“Unprecedented” cuts to single-use plastics agreed by the EU
|Email item||Print item||
Friends of the Earth Malta (FoE Malta) has said in a statement, that while it welcomes the EU’s finalised new laws to reduce single-use plastics, there are reduction targets missing and collection targets delayed,
It added that after months of intense negotiations, the EU has agreed much-anticipated laws for “unprecedented cuts” to single-use plastics in the EU. “The agreed text is a significant step forward in tackling plastic pollution, but does not fully address the urgency of the plastics crisis.”
“Citizens across Europe want to see an end to our throwaway culture and politicians have taken the first step.” FoE added, “the time is ripe for Europe to transition away from single-use plastics to reusables.”
The eNGO went on to say that it supports the consumption reduction on food containers and beverage cups, but believes there is need to be “specific EU wide targets. Reduction targets should be established for the products listed as food containers and cups for beverages.”
FoE Malta has also warned that the authorities should not fall for bio-based or biodegradable plastics: “Avoid the substitution of single-use plastics by bio-based and/or biodegradable single-use plastics which are still detrimental to the environment, and ensure that if biodegradable plastics are used, they are accurately labelled to indicate to the consumer where they can be composted since most require an industrial composter and cannot be disposed of in the typical compost bin at homes and gardens.”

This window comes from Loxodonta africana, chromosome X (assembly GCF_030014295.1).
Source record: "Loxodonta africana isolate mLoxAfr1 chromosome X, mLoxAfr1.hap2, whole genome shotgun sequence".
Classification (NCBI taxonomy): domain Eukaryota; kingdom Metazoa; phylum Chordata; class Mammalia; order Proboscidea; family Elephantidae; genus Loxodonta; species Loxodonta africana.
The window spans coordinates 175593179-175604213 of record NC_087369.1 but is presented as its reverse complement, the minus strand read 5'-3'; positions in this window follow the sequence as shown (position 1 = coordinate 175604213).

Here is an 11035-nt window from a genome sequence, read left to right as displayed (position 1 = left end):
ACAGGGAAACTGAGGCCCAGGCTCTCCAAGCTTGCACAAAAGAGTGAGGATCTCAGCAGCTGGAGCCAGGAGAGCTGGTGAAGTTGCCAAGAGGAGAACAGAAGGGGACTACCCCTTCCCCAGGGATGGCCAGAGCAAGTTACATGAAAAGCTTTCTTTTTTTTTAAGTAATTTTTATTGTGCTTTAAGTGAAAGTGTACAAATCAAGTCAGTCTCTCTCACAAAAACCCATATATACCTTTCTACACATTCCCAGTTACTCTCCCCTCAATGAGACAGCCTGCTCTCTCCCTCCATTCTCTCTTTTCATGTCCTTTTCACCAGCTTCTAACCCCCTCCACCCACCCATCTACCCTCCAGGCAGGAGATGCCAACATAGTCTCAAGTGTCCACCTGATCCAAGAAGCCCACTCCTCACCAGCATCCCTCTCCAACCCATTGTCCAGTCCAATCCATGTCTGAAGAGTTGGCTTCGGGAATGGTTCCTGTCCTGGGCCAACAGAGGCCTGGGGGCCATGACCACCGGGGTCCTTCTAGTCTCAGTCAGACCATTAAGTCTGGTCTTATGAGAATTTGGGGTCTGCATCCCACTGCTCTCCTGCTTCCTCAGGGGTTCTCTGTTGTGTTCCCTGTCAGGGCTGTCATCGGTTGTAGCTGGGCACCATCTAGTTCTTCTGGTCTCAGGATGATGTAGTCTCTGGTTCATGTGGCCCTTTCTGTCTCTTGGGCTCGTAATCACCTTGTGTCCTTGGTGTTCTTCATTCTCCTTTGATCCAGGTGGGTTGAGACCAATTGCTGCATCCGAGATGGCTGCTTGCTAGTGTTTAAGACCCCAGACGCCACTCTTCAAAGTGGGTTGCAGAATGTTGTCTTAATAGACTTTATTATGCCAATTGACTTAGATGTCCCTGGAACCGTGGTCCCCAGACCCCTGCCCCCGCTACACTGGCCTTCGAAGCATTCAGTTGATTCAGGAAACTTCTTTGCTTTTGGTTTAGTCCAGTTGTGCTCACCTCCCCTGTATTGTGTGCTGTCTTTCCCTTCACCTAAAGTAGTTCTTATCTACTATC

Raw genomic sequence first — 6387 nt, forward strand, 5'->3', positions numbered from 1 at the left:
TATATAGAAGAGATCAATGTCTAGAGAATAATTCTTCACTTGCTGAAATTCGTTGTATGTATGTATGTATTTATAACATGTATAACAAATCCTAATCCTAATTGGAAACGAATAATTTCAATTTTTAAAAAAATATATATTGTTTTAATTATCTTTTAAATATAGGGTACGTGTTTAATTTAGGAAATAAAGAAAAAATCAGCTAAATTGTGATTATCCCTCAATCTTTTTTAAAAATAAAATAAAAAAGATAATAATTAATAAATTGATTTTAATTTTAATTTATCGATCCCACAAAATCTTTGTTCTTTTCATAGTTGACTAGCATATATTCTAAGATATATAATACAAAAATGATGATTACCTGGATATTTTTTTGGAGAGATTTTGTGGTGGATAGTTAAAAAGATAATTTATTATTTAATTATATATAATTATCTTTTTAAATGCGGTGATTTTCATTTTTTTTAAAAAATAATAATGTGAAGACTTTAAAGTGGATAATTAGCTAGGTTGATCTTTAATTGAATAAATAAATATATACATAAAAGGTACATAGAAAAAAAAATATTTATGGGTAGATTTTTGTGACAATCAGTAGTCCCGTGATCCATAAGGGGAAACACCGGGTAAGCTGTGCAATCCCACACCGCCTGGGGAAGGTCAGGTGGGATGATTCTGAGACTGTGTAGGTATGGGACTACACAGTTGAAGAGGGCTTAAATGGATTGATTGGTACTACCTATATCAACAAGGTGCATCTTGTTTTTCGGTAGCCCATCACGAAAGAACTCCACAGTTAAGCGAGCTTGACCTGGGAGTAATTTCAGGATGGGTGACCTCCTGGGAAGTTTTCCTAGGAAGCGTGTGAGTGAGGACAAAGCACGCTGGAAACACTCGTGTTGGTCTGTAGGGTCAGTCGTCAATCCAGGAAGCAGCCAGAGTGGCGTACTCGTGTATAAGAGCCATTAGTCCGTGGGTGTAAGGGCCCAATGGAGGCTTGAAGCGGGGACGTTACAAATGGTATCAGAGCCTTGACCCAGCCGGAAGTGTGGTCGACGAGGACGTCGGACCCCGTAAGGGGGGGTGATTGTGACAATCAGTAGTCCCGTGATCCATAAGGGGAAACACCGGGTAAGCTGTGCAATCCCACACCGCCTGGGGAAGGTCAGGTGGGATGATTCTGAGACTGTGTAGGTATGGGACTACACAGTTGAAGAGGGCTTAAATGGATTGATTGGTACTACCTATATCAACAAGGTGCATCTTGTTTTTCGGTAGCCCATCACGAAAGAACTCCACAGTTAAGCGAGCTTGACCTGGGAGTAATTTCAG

FoE Malta stated that for the last three decades it had been sounding the alarm bells that if waste reduction is not taken seriously “Malta will end up in a position to have to take unpalatable decisions about its waste management strategy.”
“We have now come to that stage where the situation is critical and tough policies and regulations need to be enacted especially when it comes to single use plastics,” it warned.
“The final measures adopted include: Bans on several single-use plastic items including plates, cutlery and expanded polystyrene food containers and beverage cups,” the eNGO said.
It also includes “ensuring manufacturers pay for waste management and clean-up of several single-use plastic items, including cigarette butts and fishing gear.”
FoE Malta argued that the agreement falls short of what is needed to fully tackle the plastics crisis in key areas including: “No binding EU-wide target to reduce the consumption of food containers and cups, and no obligation for EU countries to adopt targets. And a delay of four years on ensuring 90% of plastic bottles are collected separately – from 2025 to 2029.”
Tomorrow, December the 20th , national Environment Ministers are expected to sign off on the agreed Directive. FoE Malta said that Member States will then have two years to transpose it into national laws, which should come into force at the beginning of 2021 at the latest.
File photograph of plastic pollution in Victoria by Alain Salvary